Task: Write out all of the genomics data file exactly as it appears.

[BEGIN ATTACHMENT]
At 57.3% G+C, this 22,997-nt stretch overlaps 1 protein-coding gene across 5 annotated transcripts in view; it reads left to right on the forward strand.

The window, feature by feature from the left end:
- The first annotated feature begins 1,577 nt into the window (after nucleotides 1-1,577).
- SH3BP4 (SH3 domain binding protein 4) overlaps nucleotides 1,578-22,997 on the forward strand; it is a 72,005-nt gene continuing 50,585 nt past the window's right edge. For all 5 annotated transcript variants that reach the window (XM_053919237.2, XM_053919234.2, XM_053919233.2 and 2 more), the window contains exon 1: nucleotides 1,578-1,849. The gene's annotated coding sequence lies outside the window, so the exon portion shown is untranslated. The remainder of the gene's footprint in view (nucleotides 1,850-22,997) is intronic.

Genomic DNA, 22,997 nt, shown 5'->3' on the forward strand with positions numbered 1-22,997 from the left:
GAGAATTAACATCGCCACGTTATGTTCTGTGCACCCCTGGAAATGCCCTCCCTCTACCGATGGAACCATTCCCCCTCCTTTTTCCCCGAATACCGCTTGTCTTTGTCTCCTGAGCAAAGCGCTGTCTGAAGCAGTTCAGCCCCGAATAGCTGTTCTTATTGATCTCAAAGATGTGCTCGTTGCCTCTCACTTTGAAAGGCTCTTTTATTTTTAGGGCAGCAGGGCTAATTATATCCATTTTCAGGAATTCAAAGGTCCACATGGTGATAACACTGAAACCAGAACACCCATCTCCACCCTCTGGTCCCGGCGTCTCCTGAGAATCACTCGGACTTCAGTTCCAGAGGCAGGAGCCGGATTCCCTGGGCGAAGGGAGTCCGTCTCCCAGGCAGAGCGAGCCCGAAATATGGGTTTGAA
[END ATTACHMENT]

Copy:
At 57.3% G+C, this 22,997-nt stretch overlaps 1 protein-coding gene across 5 annotated transcripts in view; it reads left to right on the forward strand.

The window, feature by feature from the left end:
- The first annotated feature begins 1,577 nt into the window (after nucleotides 1-1,577).
- SH3BP4 (SH3 domain binding protein 4) overlaps nucleotides 1,578-22,997 on the forward strand; it is a 72,005-nt gene continuing 50,585 nt past the window's right edge. For all 5 annotated transcript variants that reach the window (XM_053919237.2, XM_053919234.2, XM_053919233.2 and 2 more), the window contains exon 1: nucleotides 1,578-1,849. The gene's annotated coding sequence lies outside the window, so the exon portion shown is untranslated. The remainder of the gene's footprint in view (nucleotides 1,850-22,997) is intronic.

Genomic DNA, 22,997 nt, shown 5'->3' on the forward strand with positions numbered 1-22,997 from the left:
GAGAATTAACATCGCCACGTTATGTTCTGTGCACCCCTGGAAATGCCCTCCCTCTACCGATGGAACCATTCCCCCTCCTTTTTCCCCGAATACCGCTTGTCTTTGTCTCCTGAGCAAAGCGCTGTCTGAAGCAGTTCAGCCCCGAATAGCTGTTCTTATTGATCTCAAAGATGTGCTCGTTGCCTCTCACTTTGAAAGGCTCTTTTATTTTTAGGGCAGCAGGGCTAATTATATCCATTTTCAGGAATTCAAAGGTCCACATGGTGATAACACTGAAACCAGAACACCCATCTCCACCCTCTGGTCCCGGCGTCTCCTGAGAATCACTCGGACTTCAGTTCCAGAGGCAGGAGCCGGATTCCCTGGGCGAAGGGAGTCCGTCTCCCAGGCAGAGCGAGCCCGAAATATGGGTTTGAA